Indiana ban on elective medical procedures could be lifted next week

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Indiana hospitals and clinics could resume elective procedures as soon as next week if they have enough personal protective equipment so as not to detract from their ability to treat patients with COVID-19.

Gov. Eric Holcomb issued an executive order on Monday afternoon that said the state would re-evaluate whether to allow hospitals, surgery centers, abortion clinics, dermatology offices, dental facilities and plastic surgery centers to resume services at 11:59 p.m. Sunday, “as warranted by the circumstances.”

“If our supply of inventory [of personal protective equipment] holds up, we will open up these elective procedures and other medical and clinical practices around Indiana,” Holcomb said during a press briefing.

The move comes more than a month after Holcomb directed hospitals and ambulatory surgical centers on March 16 to cancel or postpone elective and non-urgent surgical procedures to help the health care system to conserve resources and personnel necessary to handle the expected surge in COVID-19 cases.

The surge has been lighter than expected, Holcomb said, due to Hoosiers practicing social distancing.

“You are, for the most part, practicing good physical distances practices,” he said. “You are slowing the surge and flattening the curve.”

He also credited hospitals for collaborating with information and supplies.

Hospitals make most of their money on elective procedures, such as hip replacements and nose reconstructions. In response to the massive drop in revenue, more than 100 hospitals around the country have furloughed or laid off staff. The Indiana Hospital Association said it was unaware of any hospitals in central Indiana that have done so.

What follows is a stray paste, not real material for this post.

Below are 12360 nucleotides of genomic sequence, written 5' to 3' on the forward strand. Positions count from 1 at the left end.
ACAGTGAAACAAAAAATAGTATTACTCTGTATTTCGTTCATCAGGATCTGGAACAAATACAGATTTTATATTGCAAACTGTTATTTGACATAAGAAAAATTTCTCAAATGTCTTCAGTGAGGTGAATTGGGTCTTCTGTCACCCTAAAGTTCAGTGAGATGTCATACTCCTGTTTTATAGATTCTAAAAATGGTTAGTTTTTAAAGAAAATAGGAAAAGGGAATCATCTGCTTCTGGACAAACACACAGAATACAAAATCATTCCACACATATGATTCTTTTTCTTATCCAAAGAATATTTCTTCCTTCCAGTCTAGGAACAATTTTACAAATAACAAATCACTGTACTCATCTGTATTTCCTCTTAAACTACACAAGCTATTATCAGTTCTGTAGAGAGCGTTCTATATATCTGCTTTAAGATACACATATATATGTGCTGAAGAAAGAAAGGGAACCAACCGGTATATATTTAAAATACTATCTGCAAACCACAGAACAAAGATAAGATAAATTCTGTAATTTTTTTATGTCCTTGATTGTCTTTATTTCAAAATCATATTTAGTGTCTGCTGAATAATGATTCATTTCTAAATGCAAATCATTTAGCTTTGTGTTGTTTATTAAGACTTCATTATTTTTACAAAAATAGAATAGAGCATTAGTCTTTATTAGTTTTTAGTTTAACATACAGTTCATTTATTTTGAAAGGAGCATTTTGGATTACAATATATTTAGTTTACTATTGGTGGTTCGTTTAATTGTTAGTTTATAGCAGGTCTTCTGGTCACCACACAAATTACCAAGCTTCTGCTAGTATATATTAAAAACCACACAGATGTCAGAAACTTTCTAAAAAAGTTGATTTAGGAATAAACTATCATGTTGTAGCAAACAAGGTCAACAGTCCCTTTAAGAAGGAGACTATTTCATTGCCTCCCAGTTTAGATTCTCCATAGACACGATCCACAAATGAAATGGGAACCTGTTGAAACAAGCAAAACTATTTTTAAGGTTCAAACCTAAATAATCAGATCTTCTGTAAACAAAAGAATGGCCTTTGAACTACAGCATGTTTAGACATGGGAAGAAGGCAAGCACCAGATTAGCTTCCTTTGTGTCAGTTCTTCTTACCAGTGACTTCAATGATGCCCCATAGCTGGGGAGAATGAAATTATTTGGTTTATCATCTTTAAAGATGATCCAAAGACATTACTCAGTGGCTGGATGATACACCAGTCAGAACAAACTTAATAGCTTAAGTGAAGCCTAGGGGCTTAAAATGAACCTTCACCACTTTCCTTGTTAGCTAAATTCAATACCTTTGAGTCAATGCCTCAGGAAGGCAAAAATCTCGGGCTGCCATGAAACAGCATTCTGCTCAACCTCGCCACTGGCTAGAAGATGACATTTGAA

Holcomb said that the current inventories of personal protective equipment look sufficient, but it needs to be monitored on an ongoing basis. The restrictions on elective medical procedures will be re-evaluated every seven days.

The Indiana Hospital Association said hospitals have been “nimble in expanding their capacity and redeploying staff to care for patients with COVID-19.”

“Hoosiers must know that they should seek treatment today not only in emergency situations, but also to diagnose serious conditions, address underlying chronic illnesses, relieve significant pain, and more,” the association said in a statement. “Of course, our member hospitals will continue to carefully monitor the supply of personal protective equipment and other trends related to COVID-19 in the weeks ahead.”

Holcomb’s executive order also permits immediately allowing hospitals to conduct “clinically indicated procedures” to diagnose, screen and treat serious medical conditions, including cancer, heart disease and respiratory procedures, “as well as those procedures meant to reduce significant pain or symptoms.

However, Indiana hospitals were always permitted to those procedures during the pandemic.

Indiana’s move comes two days after the Centers for Medicare and Medicaid Services announced new guidelines on how hospitals can provide non-emergency care in states and regions where COVID-19 outbreaks are under control.

The guidance says hospitals must have plans to conserve supplies, maintain capacity for surges and ensure appropriate cleaning and protections for patients.

“This isn’t going to be like a light switch,” Verma said. “It’s more like a sunrise where it’s going to be a gradual process.”


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